Commonwealth and Council


Tseng Kwong Chi


VISITOR - VISITEUR assembles nine photographic self-portraits by Tseng Kwong Chi (1950-1990). Tseng’s Expeditionary Series, which this selection highlights, features the artist in his ubiquitous “Mao” suit and sunglasses, situated within iconic North American landscapes. While the title of the series suggests a parody of the acquisitive colonial explorer, the range of affective nuance and the deliberation with which Tseng navigates these sites reveals a tender attention to the complex and contested intersections of bodies and histories—including Tseng’s own—that traverse these lands.

Tseng was born in British Hong Kong and immigrated with his family to Canada at the age of 16. He moved to New York in 1979, where he quickly joined the circle of artists in the East Village including Keith Haring, Kenny Scharf, and Jean-Michel Basquiat. Equipped with a camera and laminated ID card, he began adopting the persona of “Ambiguous Ambassador,” masquerading as the stereotypical “inscrutable Oriental.” Few called his bluff or saw through the act—thus proving Tseng’s implicit point about misinformed perceptions of a racialized Other. The Expeditionary works, however, contend not only with Tseng himself as a perceived alien visitor, but also consider how one navigates a land saturated with history, as thick with hauntings as it is with natural beauty.

In Provincetown, Massachusetts (1979) Tseng walks across sparsely-grassed sand. Without the title’s indication, he could just as easily be walking through snow. Only the gentle rise and fall of the beach’s dunes distinguishes land from sky. The shutter release cable (used less often in later works) trails from his hand like a leash. By the 1960’s and ‘70s, Provincetown had become a gay vacation destination. Tseng’s stately stride and military drag offset racist and homophobic stereotypes of Asian masculinity as effeminate and asexual, an undesirability that translated even into the queer milieu to which Tseng belonged. Here, the performance of Asian-Americanness and masculinity does double duty, indicating that queerness itself is perhaps in need of queering.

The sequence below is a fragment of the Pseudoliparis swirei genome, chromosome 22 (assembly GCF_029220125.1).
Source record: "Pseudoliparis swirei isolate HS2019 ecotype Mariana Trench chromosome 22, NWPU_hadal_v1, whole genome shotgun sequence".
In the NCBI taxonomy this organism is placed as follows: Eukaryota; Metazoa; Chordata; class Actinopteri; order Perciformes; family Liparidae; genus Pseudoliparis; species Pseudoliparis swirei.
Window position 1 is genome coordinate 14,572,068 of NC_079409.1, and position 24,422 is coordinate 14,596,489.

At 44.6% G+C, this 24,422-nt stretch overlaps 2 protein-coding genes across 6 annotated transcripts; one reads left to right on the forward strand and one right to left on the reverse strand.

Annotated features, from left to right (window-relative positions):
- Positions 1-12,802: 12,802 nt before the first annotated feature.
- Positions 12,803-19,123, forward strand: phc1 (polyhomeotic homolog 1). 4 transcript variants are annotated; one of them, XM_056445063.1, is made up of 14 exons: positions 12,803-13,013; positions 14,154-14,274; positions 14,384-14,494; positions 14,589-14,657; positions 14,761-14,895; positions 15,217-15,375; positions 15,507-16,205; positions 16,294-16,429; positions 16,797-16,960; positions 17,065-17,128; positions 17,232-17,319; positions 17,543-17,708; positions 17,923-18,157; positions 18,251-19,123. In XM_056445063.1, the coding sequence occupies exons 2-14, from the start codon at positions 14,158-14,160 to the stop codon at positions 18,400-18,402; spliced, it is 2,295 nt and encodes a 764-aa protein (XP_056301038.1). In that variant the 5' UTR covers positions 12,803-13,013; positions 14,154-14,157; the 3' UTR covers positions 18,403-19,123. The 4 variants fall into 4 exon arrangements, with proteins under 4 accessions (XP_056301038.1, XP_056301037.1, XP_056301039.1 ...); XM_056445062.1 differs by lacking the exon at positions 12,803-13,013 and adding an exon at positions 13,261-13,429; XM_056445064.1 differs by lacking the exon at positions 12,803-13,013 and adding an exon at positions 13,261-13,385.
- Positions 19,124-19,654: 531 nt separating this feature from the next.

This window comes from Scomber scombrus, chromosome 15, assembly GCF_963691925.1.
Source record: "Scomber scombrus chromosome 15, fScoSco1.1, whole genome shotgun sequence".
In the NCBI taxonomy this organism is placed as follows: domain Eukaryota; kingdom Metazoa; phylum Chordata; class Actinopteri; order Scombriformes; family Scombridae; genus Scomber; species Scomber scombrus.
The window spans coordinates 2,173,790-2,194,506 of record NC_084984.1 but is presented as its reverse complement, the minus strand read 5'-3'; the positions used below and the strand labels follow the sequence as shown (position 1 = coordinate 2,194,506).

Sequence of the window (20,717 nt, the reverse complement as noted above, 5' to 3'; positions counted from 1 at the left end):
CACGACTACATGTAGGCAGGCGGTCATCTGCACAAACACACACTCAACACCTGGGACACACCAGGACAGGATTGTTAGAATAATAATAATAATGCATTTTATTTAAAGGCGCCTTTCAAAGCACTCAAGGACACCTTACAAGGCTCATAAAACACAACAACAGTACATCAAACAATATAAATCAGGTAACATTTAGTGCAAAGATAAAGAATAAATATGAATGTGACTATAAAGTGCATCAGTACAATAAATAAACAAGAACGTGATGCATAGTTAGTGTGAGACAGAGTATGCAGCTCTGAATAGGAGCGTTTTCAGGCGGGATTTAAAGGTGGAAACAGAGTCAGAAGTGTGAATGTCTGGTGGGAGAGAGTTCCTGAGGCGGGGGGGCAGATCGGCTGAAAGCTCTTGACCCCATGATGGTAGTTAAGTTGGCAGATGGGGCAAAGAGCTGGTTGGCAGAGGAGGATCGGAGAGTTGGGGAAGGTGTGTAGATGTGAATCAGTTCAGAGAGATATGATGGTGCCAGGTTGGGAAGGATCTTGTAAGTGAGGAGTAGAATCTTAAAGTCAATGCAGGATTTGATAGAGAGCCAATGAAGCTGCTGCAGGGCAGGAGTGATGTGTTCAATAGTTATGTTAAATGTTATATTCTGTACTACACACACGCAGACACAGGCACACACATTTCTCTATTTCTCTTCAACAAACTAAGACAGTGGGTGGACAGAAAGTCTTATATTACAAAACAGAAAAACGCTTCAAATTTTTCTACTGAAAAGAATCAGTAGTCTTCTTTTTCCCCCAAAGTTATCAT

The scale of Tseng’s figure, and therefore its (in)visibility, oscillates from image to image. Campfire, Vermont (1983) sees the titular fire as only a flicker in the photograph’s bottom right corner, while Tseng’s sunglasses reflect the flames like a cartoon villain. Elsewhere, as in Banff National Park, Alberta (1986) and Grand Canyon, Arizona (1987), he recedes into the landscape. Banff sees him mimicking the pose of both intrepid explorer and Rodin’s The Thinker in mock or sincere contemplation. He sits on a bowed branch, almost lost amidst the vertiginous trees, so thickly-clustered that they render the sky practically invisible. The careful staging recalls the old adage of not seeing the forest for the trees: as apt a description as any of the identitarian dilemmas from which Tseng’s performances derived.

Muna Tseng, dancer and choreographer from New York, will perform a short excerpt from “SlutForArt,” a dance-theater work made in collaboration with Ping Chong, on the life, art, and times of her late brother, Kwong Chi.

Tseng Kwong Chi (b. 1950, Hong Kong; d. 1990, New York) studied at the Ecole Supérieure d’Arts Graphiques, L’Académie Julian, Paris; Sir George Williams University, Montreal; and University of British Columbia, Vancouver. Solo exhibitions have been held at Yancey Richardson Gallery, New York (2020); Galerie Hervé Perdriolle, Brussels (2020); Ben Brown Fine Arts, Hong Kong (2020); Grey Art Gallery, New York University (2015); Chrysler Museum of Fine Art, Norfolk (2015); Tufts University Art Gallery, Medford (2016); and Block Museum of Art, Evanston (2016). Selected group exhibitions have been held at M+ Museum of Visual Culture, West Kowloon, Hong Kong (2023); Tai Kwun Contemporary, Hong Kong (2023); Tate Modern, London (2023); Smithsonian American Art Museum, Washington DC (2023); Shelburne Museum (2022); Grey Art Gallery, New York (2022); Museum of Fine Arts of Calais (2022); Cleveland Museum of Art (2020); Leslie-Lohman Museum, New York (2019); National Portrait Gallery, Smithsonian, Washington D.C. (2018); Seoul Museum of Art (2018); and Carnegie Museum of Art, Pittsburgh (2018).